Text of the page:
Quality of the Soil

Tuscany comprises of several different soil types, unlike several locations where there is only one kind of soil. However, Tuscany is unique in that the soils range from tufa and volcanic soil to sandstone and limestone clay. This diversity is where the beauty of Tuscany truly lies. The offering of such a vast variety of sub-soils means there’s an impeccable home for each individual grape variety, regardless of what type of soil it prefers.

The rocky, low-vigour soils of Chianti and Montalcino are perfect for Sangiovese, while areas in between possess more sand, clay and alluvial deposits, making them a sweet spot for international varieties that make up the backbone of the great Super Tuscans. The higher altitudes of vineyards in and around San Gimignano make a great home for Vernaccia.


September and October are the optimum months for the Tuscan “vendemmia”, which translates to grape harvest, in English. The exact date of the grape harvest is determined on an annual basis, and variations occur depending on the weather, the level of rain fall each year and the changes from one vineyard to another. The vital element here is that grapes need to have the right level of sweetness.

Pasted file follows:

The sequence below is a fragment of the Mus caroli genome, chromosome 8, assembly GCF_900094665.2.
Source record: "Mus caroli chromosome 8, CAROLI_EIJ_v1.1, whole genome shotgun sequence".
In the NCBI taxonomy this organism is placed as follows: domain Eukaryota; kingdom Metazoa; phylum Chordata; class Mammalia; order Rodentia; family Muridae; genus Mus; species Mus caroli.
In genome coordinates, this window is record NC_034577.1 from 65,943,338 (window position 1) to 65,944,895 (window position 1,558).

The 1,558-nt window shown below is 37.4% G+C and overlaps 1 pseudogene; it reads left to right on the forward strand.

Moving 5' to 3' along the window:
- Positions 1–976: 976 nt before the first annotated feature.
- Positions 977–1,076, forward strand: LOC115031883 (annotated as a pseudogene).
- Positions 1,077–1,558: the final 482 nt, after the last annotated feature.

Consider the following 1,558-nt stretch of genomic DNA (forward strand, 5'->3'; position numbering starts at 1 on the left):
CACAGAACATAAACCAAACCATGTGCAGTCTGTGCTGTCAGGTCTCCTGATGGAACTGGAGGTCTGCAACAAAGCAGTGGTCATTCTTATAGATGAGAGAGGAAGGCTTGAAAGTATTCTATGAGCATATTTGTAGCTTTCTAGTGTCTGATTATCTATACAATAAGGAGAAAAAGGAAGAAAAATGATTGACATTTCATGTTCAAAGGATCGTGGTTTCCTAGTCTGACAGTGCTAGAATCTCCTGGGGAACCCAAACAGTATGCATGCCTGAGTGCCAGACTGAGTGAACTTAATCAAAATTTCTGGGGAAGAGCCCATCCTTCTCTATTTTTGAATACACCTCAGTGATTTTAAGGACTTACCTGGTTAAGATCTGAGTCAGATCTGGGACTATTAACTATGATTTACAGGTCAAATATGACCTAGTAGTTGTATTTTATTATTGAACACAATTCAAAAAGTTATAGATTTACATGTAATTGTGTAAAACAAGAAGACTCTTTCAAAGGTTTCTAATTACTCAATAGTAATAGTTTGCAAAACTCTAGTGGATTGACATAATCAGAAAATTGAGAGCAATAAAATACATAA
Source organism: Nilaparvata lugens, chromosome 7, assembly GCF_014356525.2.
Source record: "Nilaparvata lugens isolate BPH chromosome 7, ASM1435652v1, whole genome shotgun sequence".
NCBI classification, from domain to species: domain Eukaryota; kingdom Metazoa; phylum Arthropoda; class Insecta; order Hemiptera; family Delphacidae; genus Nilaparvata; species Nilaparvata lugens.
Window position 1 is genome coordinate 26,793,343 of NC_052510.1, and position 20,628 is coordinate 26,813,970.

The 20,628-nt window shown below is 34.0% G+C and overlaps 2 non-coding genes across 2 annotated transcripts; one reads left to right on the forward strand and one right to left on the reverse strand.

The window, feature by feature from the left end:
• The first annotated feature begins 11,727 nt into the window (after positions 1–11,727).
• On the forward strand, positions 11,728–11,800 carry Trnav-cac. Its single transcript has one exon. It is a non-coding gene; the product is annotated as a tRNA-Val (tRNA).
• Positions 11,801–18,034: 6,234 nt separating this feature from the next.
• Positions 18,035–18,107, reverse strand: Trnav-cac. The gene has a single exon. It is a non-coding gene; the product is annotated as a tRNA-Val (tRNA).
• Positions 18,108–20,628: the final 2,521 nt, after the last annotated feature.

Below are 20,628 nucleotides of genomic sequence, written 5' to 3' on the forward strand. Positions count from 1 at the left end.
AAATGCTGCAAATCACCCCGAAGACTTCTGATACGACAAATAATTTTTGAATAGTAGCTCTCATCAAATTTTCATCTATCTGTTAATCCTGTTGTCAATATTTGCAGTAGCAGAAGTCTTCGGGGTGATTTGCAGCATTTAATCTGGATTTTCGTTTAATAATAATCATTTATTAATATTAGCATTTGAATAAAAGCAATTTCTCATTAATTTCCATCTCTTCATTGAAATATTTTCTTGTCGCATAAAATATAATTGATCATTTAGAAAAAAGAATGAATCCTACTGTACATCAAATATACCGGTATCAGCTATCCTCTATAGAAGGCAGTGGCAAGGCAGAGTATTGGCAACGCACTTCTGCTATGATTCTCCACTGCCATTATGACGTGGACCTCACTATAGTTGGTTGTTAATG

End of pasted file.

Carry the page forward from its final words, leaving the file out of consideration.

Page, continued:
It’s worth noting that the vendemmia isn’t just for local farmers. Due to the process being such a intriguing and fascinating experience, tourists enjoy coming from around the globe to help as it’s a wonderful way to educate themselves about local wine, food, local culture and tradition! Something well worth bearing in mind as part of your business plan. 

Disease and Pests

Grape vines can contract mildew and other fungal diseases, so it is essential to outline this in your business plan and to list all the possible solutions you could use if this becomes an issue. Alternatively, before setting your heart on a grape variety, do your research on which grapes are susceptible to these diseases in your area, so that you can opt for a hardy cultivar that is resistant to the particular problems highlighted in your findings.

It is also important to protect your vines as much as possible from pests, such as birds, who love to swoop in and pick at vines. One solution to look into is appropriate netting. On the other hand, there are many other deterrents that will keep them at bay in an effective manner.

Good Literature

Plenty of valuable sources for information are available, but we’ve picked out two publications that we consider to be the most informative and understandable:

  • Grape Grower’s Handbook(Apex Publishers, 2013) by Ted Goldammer.
  • The Backyard Vintner: An Enthusiast’s Guide to Growing Grapes and Making Wine at Home(Crestline Books, 2011) by Jim Law.